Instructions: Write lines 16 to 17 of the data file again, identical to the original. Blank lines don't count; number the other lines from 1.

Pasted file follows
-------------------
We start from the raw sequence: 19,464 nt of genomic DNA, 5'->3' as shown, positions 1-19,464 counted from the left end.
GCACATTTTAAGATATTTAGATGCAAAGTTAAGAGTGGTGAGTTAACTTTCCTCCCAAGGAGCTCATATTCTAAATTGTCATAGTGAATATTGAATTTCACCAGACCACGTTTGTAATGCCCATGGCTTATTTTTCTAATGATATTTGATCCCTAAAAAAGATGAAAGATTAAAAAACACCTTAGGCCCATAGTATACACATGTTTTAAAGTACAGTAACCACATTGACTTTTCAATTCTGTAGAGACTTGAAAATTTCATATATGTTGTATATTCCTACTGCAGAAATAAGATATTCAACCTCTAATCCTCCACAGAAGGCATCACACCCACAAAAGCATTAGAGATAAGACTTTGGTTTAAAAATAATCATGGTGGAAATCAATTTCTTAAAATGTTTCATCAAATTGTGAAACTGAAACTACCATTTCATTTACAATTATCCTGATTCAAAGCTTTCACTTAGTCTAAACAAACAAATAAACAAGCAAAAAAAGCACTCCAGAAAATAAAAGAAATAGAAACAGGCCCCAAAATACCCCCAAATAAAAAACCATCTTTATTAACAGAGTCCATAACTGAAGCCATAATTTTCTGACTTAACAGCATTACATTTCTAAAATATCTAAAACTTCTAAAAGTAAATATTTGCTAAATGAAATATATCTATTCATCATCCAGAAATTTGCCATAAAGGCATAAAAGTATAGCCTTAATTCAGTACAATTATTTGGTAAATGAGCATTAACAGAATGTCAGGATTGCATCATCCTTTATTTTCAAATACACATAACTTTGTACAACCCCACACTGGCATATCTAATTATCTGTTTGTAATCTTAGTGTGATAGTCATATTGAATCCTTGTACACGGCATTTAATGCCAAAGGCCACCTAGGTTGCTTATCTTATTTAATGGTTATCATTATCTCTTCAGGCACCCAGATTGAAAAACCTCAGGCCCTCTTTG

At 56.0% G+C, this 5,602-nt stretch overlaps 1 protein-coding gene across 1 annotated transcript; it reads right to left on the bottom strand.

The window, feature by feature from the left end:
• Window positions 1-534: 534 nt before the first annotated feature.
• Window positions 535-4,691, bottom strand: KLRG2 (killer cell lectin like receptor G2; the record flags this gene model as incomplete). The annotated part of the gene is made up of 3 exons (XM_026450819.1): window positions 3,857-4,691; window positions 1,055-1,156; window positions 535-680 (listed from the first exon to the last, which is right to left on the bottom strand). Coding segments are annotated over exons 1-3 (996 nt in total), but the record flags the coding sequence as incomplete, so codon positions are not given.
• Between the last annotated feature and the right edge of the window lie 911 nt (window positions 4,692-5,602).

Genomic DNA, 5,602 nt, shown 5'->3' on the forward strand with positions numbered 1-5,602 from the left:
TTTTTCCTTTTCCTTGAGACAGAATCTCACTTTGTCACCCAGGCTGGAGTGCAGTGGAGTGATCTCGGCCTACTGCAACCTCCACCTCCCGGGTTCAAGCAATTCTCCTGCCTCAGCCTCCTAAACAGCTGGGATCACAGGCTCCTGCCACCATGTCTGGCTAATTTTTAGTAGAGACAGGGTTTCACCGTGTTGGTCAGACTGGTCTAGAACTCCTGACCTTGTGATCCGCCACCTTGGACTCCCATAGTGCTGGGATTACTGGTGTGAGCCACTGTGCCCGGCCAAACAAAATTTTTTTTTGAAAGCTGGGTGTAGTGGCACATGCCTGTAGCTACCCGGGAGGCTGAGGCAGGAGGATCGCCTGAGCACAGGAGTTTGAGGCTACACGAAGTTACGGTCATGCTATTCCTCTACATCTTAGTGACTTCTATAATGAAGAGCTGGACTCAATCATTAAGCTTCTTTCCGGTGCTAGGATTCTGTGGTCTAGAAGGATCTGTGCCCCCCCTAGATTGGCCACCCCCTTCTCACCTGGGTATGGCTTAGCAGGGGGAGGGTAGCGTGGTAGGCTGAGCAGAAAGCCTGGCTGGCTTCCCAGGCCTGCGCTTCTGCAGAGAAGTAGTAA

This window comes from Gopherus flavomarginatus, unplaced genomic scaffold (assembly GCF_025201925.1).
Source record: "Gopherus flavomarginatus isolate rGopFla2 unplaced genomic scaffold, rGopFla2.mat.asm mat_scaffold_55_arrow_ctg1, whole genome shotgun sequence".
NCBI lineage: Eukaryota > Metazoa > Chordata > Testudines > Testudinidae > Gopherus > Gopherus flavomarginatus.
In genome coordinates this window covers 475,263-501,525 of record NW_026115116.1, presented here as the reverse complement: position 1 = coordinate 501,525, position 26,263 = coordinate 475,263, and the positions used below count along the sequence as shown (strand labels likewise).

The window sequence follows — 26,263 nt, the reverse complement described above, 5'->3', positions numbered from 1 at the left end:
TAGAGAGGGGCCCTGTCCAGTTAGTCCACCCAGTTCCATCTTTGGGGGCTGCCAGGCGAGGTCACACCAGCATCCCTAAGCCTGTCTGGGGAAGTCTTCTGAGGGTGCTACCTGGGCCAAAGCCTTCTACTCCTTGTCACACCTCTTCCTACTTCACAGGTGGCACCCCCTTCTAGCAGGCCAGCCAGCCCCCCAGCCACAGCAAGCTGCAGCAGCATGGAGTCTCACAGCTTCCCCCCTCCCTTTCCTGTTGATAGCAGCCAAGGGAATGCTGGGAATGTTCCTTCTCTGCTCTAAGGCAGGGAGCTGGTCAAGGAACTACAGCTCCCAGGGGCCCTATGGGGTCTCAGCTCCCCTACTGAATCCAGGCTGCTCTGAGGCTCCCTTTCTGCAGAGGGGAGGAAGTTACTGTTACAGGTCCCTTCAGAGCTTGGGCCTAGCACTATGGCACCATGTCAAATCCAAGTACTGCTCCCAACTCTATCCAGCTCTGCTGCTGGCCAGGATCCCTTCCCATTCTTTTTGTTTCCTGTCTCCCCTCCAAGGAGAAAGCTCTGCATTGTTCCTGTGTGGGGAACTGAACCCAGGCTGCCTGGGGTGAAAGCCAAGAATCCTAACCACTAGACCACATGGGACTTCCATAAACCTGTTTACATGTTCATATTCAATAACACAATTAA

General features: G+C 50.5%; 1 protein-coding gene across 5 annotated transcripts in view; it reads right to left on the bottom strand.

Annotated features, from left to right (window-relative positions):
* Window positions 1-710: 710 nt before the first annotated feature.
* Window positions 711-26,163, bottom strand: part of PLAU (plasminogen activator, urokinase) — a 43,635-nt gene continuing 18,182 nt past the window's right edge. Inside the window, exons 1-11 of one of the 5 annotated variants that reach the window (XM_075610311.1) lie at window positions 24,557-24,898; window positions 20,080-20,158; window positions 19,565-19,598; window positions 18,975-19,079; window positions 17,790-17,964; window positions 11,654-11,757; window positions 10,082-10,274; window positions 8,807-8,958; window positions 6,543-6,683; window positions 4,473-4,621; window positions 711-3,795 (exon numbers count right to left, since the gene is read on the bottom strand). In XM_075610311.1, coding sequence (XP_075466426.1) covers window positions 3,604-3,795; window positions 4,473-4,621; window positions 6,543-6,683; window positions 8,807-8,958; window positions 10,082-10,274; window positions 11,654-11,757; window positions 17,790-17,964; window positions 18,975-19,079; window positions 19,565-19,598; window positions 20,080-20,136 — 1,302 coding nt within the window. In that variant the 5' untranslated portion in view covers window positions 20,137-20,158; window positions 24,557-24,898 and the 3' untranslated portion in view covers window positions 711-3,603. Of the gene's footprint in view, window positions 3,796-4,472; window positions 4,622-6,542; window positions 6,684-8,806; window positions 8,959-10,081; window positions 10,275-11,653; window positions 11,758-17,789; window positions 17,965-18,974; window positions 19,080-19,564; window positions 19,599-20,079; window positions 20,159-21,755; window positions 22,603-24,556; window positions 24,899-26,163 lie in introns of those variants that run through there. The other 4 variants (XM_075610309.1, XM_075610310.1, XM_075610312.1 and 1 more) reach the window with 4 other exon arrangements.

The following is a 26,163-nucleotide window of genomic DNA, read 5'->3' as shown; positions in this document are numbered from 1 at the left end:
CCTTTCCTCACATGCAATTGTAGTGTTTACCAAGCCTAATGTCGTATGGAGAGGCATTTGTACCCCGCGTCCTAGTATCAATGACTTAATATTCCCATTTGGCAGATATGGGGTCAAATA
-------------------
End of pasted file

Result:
General features: G+C 50.5%; 1 protein-coding gene across 5 annotated transcripts in view; it reads right to left on the bottom strand.

Annotated features, from left to right (window-relative positions):